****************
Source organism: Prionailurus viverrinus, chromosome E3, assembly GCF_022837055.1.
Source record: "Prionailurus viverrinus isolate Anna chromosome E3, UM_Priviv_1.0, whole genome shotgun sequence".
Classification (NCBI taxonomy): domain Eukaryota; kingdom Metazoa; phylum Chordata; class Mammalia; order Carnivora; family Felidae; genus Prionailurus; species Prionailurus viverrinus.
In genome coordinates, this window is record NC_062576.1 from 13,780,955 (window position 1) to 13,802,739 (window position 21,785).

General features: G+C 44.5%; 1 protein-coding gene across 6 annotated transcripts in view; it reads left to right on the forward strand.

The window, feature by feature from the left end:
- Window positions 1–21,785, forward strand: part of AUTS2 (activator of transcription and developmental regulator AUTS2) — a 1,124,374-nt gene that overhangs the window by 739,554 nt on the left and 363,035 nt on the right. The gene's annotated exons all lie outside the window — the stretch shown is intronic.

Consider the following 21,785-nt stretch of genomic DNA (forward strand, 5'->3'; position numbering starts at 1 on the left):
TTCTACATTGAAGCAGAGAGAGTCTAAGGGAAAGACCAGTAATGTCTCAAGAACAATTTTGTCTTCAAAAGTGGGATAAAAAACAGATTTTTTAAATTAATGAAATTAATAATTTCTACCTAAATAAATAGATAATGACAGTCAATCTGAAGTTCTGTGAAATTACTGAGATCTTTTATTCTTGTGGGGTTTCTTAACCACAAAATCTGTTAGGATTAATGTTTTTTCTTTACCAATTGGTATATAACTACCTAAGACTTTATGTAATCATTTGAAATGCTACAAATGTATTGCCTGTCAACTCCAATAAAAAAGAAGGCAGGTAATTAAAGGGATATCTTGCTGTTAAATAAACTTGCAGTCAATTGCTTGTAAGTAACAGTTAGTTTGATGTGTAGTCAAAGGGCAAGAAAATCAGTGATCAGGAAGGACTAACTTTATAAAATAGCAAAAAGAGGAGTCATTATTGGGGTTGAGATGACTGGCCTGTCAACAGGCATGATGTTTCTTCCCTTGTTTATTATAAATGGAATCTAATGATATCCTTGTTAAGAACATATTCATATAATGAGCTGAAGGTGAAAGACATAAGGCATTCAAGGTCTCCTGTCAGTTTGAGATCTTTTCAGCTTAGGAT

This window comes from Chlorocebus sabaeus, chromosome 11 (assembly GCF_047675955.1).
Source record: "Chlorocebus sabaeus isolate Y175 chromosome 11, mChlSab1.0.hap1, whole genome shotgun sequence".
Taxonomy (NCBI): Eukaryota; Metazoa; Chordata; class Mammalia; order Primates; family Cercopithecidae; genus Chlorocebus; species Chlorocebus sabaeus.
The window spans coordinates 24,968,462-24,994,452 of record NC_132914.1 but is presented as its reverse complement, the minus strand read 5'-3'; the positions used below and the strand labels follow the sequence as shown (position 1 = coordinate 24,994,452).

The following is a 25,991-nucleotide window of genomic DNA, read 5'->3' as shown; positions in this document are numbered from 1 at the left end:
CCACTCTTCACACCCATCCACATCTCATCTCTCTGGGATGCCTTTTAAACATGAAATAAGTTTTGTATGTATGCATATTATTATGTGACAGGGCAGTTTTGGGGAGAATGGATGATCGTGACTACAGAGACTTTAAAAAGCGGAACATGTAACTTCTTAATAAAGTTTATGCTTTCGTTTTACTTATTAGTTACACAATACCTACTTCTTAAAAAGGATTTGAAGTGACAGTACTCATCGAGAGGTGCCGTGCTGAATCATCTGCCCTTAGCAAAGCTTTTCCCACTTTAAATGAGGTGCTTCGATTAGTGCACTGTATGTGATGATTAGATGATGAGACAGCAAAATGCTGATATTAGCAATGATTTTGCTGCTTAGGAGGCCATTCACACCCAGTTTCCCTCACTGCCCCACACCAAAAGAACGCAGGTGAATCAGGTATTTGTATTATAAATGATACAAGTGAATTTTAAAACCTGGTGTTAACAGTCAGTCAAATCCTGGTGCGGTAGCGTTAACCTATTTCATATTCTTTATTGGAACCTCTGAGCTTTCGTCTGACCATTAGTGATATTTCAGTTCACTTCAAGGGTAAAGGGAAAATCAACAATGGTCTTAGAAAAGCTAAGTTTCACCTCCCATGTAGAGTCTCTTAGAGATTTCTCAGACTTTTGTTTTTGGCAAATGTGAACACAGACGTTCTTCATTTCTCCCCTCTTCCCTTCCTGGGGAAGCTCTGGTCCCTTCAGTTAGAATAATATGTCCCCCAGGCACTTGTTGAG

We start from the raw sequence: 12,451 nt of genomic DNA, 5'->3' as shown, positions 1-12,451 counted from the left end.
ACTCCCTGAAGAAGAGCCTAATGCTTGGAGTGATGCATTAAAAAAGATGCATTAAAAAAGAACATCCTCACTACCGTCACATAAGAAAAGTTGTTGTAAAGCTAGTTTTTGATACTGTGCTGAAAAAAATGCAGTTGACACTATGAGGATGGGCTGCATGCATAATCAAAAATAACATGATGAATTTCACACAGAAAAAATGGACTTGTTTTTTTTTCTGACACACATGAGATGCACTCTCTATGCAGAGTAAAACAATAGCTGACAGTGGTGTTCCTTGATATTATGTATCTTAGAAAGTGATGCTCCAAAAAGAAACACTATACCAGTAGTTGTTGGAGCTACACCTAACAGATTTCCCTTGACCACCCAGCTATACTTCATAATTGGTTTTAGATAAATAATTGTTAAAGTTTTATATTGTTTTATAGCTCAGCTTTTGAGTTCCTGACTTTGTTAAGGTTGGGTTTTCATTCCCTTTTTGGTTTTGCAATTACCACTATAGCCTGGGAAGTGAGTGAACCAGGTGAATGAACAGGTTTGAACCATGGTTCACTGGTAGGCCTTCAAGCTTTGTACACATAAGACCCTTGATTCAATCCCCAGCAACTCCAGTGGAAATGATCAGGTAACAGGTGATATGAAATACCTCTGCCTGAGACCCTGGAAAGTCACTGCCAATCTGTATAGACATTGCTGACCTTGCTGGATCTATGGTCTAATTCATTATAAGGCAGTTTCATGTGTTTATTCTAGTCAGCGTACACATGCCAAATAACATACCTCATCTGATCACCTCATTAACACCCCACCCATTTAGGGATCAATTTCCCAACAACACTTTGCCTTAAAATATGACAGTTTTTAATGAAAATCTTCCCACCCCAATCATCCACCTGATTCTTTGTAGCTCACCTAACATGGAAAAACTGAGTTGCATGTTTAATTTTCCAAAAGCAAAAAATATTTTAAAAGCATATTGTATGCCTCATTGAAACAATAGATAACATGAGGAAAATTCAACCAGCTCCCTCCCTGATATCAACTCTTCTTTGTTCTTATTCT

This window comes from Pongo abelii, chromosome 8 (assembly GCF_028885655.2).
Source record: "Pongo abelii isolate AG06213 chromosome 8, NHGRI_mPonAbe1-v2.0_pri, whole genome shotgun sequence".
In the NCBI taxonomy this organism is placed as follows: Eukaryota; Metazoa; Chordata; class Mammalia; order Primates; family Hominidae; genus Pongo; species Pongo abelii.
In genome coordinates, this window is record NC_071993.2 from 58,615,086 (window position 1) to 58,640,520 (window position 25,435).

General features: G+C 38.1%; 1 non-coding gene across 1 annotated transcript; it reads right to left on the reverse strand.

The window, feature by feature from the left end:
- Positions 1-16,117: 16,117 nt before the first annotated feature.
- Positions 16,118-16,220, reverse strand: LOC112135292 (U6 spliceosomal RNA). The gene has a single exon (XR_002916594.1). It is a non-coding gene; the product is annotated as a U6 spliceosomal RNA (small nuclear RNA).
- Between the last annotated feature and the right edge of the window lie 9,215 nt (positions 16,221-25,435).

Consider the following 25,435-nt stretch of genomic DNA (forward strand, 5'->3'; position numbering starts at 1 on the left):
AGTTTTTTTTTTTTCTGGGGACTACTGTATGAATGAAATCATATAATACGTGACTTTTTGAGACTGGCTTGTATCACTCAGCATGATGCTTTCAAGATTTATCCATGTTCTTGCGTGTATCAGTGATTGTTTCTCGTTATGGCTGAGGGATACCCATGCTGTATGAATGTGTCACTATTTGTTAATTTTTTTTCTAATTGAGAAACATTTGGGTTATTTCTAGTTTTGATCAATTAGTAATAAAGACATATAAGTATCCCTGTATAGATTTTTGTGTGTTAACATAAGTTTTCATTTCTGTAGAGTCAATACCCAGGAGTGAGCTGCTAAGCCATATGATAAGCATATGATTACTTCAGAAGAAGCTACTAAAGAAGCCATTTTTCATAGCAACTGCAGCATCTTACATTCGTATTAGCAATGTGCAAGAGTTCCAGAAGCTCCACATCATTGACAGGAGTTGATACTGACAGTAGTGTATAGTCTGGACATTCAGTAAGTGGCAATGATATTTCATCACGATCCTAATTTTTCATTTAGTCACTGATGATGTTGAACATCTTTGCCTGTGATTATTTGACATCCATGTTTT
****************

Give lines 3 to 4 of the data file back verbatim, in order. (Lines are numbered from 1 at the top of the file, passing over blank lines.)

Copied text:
Classification (NCBI taxonomy): domain Eukaryota; kingdom Metazoa; phylum Chordata; class Mammalia; order Carnivora; family Felidae; genus Prionailurus; species Prionailurus viverrinus.
In genome coordinates, this window is record NC_062576.1 from 13,780,955 (window position 1) to 13,802,739 (window position 21,785).